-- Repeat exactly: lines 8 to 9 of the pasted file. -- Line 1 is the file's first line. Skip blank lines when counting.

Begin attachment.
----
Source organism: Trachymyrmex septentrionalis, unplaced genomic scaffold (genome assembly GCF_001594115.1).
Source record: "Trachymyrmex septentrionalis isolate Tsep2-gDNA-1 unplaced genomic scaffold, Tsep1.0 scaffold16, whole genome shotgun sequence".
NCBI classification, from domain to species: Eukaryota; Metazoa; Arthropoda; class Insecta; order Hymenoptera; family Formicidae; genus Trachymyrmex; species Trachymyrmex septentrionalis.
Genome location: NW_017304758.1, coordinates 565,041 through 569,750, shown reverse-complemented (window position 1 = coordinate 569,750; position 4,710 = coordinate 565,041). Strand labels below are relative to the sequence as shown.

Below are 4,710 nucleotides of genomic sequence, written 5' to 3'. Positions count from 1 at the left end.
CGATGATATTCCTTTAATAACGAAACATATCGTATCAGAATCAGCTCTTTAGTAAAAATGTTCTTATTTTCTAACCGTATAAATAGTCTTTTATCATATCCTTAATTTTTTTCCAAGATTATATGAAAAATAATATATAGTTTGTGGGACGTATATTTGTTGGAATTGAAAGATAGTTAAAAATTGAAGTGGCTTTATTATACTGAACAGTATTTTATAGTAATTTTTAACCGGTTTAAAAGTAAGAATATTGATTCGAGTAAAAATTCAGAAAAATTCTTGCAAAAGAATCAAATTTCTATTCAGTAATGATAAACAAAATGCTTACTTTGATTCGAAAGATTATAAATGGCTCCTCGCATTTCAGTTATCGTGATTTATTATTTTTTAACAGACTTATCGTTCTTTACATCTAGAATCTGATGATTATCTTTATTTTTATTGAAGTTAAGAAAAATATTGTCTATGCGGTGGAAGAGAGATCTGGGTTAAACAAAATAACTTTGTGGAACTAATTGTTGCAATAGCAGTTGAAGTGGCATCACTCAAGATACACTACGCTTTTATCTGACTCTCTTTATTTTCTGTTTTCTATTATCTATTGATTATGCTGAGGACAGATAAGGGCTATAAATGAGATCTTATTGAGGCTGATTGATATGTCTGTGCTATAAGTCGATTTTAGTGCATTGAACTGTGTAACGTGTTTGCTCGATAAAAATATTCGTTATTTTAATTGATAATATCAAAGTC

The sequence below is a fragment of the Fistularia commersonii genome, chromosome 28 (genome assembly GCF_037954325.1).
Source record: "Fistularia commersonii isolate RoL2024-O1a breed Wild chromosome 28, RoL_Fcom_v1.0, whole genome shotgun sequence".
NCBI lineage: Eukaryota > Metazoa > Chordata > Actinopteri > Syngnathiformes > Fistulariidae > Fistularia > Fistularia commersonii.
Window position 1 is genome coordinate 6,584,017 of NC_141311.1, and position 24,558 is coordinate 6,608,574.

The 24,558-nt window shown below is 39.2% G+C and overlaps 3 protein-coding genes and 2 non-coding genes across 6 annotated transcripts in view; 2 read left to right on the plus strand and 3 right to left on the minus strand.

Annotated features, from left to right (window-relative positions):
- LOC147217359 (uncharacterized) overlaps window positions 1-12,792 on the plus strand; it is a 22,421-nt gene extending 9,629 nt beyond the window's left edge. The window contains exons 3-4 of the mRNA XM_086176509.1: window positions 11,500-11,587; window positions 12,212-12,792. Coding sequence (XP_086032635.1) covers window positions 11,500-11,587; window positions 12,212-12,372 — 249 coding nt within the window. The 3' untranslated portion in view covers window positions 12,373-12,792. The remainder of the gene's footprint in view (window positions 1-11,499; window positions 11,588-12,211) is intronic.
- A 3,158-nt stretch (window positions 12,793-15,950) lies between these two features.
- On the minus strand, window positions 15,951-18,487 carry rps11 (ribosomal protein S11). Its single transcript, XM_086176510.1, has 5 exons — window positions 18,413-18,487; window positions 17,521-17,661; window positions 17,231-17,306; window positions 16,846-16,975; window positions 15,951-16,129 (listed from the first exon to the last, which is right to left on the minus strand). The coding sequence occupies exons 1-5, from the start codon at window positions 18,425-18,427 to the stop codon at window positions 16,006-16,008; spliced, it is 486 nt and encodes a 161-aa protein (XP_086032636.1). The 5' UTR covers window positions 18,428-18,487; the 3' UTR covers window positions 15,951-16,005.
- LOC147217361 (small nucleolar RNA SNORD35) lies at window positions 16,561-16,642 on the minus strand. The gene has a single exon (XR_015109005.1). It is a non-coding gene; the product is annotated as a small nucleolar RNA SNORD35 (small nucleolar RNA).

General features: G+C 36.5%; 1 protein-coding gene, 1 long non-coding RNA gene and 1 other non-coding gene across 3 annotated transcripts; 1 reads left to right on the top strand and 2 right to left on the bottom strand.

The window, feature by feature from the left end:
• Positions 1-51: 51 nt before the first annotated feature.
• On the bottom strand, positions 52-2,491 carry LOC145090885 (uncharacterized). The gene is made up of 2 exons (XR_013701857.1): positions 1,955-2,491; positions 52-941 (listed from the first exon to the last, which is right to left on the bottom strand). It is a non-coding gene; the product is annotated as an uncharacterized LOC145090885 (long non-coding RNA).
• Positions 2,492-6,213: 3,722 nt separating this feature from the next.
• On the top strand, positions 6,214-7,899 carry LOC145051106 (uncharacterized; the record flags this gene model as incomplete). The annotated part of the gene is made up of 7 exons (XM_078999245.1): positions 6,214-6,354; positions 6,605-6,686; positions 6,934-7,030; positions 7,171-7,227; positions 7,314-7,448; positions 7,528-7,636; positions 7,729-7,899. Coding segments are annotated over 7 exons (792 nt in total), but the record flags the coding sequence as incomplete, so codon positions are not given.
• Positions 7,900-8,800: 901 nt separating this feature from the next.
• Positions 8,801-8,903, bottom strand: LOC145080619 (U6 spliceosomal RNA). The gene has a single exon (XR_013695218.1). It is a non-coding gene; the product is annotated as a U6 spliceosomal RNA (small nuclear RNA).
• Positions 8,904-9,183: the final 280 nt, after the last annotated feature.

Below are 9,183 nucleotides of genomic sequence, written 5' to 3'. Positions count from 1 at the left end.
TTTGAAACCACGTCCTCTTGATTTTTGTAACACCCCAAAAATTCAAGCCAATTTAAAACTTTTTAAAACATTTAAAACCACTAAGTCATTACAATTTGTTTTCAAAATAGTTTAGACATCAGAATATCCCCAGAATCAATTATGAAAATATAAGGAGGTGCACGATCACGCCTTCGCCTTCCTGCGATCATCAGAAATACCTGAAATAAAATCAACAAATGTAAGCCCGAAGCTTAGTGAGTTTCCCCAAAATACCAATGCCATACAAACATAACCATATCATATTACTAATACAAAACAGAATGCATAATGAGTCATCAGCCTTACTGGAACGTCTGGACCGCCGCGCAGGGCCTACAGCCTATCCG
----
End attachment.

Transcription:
Source record: "Fistularia commersonii isolate RoL2024-O1a breed Wild chromosome 28, RoL_Fcom_v1.0, whole genome shotgun sequence".
NCBI lineage: Eukaryota > Metazoa > Chordata > Actinopteri > Syngnathiformes > Fistulariidae > Fistularia > Fistularia commersonii.